It does not have to be like how I described. But I am pretty sure that this is how my head operates. And your contour and shape theory makes sense too, but I don't think it is related to rhythm - it's more like how people identify whatever is going on in the track - what are the dominant elements etc. I basically agree with that last point that apophenia is the next step after shape/contour and then your head is in the mode of "well ok these are bleeps and bloops, do they remind me of AFX or Autechre".

 

You can't really do a real scientific experiment with those things because in order to do it correctly with control groups and all, you would have to kidnap a bunch of newborns and force them to live in silence or at least without music at all (this is illegal, don't do this). Because I feel it's pretty much established that people grow their likes and tastes in music and sound throughout all their lives, and I am not sure how you would switch all that off during the experiment that you do for research.

 

For all this evolutionary psychological stuff like "ah yeah the human brain has obviously evolved to focus on the mid-low frequencies because the stone age sabertooth tiger's farts were exactly on the same fundamental and so you see this gave an evolutionary advantage and also explains why the original Roland TB-303 was so successful" please kindly fuck off. 😄 

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Rhythms are patterns, patterns have rhythm, and our brains are pattern recognition engines, so they tend to find patterns everywhere, and strain themselves trying to do so. Rhythms are sequential and parallel patterns of time slices, both repeating and non-repeating, perception artifacts. Everything is a clock. Rhythms are universal and specific, but what all rhythms have in common is time. When you observe (hear, see, touch, smell, taste) a rhythm, your brain builds expectations on how it will continue - it's not apophenia per se, pattern anticipation generates participatory futures, tension and release. This is a bit wishy-washy, abstract, and conceptual, but I've been thinking about this a lot for a long while, and to digress a bit more I'll suggest checking out pace layering.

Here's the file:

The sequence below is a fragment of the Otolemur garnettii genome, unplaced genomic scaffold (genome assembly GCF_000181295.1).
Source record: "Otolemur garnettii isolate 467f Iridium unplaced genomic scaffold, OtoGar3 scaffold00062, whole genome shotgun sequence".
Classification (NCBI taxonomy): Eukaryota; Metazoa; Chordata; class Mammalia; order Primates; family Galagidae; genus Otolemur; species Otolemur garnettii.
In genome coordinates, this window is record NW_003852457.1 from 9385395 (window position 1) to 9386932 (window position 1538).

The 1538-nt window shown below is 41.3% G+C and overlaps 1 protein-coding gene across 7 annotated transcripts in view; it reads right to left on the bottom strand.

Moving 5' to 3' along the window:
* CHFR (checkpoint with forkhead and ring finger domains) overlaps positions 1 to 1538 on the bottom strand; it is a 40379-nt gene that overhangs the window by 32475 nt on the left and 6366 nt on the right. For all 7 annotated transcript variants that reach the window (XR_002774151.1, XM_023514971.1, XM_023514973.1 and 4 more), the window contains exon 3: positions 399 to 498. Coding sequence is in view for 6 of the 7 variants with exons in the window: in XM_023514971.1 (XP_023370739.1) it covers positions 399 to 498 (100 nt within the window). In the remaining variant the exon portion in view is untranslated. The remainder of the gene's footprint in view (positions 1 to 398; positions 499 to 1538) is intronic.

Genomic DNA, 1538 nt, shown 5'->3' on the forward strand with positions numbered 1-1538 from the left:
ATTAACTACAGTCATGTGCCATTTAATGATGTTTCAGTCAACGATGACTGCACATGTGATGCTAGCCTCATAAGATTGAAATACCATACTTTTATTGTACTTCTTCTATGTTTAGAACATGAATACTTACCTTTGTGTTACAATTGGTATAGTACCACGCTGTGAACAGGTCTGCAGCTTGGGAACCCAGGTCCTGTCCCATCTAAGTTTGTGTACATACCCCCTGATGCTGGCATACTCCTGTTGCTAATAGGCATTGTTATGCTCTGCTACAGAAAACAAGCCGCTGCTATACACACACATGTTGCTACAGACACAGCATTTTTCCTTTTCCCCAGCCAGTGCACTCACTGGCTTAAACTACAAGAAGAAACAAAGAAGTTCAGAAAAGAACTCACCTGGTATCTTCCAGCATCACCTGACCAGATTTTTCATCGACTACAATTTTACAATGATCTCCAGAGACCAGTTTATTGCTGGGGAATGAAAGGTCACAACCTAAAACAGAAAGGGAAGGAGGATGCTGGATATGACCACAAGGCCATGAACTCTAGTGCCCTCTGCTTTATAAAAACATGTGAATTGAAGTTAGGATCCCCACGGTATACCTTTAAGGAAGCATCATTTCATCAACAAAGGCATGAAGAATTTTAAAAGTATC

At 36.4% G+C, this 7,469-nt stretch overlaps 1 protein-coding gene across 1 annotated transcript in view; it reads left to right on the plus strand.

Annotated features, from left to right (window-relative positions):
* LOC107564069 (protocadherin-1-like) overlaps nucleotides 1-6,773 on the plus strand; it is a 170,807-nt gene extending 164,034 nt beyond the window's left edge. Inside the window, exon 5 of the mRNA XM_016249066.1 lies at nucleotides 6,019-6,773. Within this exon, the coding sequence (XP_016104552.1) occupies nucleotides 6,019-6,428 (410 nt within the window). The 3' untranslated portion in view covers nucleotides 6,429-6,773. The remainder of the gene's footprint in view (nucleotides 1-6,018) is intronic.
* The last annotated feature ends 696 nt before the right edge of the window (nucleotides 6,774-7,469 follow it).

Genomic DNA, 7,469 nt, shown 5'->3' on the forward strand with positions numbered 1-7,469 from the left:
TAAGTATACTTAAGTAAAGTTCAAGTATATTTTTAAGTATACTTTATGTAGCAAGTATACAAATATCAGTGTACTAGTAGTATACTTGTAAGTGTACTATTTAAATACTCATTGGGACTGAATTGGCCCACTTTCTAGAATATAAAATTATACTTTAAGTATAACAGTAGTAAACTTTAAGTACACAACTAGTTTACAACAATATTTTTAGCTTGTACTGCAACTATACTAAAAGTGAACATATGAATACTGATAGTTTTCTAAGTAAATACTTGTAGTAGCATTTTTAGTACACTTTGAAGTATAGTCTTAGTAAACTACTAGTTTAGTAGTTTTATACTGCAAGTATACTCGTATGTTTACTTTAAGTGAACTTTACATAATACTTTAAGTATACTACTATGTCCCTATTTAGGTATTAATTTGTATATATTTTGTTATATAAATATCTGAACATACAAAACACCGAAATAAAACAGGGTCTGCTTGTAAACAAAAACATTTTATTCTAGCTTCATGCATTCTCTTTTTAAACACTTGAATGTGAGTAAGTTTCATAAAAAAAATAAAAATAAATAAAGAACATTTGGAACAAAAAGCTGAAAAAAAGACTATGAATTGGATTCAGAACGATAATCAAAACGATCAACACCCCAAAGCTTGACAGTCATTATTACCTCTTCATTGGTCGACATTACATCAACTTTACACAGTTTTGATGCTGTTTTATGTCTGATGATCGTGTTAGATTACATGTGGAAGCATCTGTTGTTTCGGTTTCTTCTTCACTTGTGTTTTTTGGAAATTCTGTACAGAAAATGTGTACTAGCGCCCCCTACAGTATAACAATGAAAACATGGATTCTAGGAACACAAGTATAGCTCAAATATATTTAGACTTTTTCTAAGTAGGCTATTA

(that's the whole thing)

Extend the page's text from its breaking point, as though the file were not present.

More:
Edited by dcom
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4 hours ago, thawkins said:

For all this evolutionary psychological stuff like "ah yeah the human brain has obviously evolved to focus on the mid-low frequencies because the stone age sabertooth tiger's farts were exactly on the same fundamental and so you see this gave an evolutionary advantage and also explains why the original Roland TB-303 was so successful" please kindly fuck off. 😄 

New AFX collaboration with Novation: TigerFarts. 1 subosc producing only sabertooth waves. No filter. AI driven but it's not clever. Custom microfartuning patches by RDJ.

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  • 3 weeks later...
  • 3 weeks later...

In terms of enjoyment, it's just intuition and what you have grown up listening to, and what you chose to listen to in teens/adulthood. Like someone said it's like looking at individual pixels on a screen and trying to piece together the picture it's making.

I think it's just like another language. Why do words sound the way they do, and why do two words that can definitionally mean exactly the same thing, but have two different connotations to where one word is positive and the other is negative? Or how the same sentence using the same words can mean entirely different things when you hear HOW it is said?

You can go into how the language is formed and all it's patterns (music theory), but why do some words feel comforting, or some feel nasty and apparently lots of people hate said word (moist). IDK if studying the structure of english language can give you the answer to that, however you would still have to understand the structure of english language on some level to begin getting into it as well. You just have to 'feel it' when it comes. I am sure there is an explanation for it, like if we could see our brain activity. But it is only tangentially related to the mathematical structure of the english language.

A really broad way of thinking of it is 'context'. What is the context of the notes and rhythms in the whole of the song? In the placement of the song in the album? Of the album in the discography of the artist? What was the artist's life like at the time? Is the artist the type to put their life into their music or do they prefer to keep them separate and more abstract?

What is the context of the way a sentence is said? You can't fully understand something until you see it in context. Same with enjoyment in the rhythm.

I could go on and on but you get what I mean at this point. It's a great question which maybe we will one day be able to understand on some level. Beyond just "I like those fast bits".

Edited by Brisbot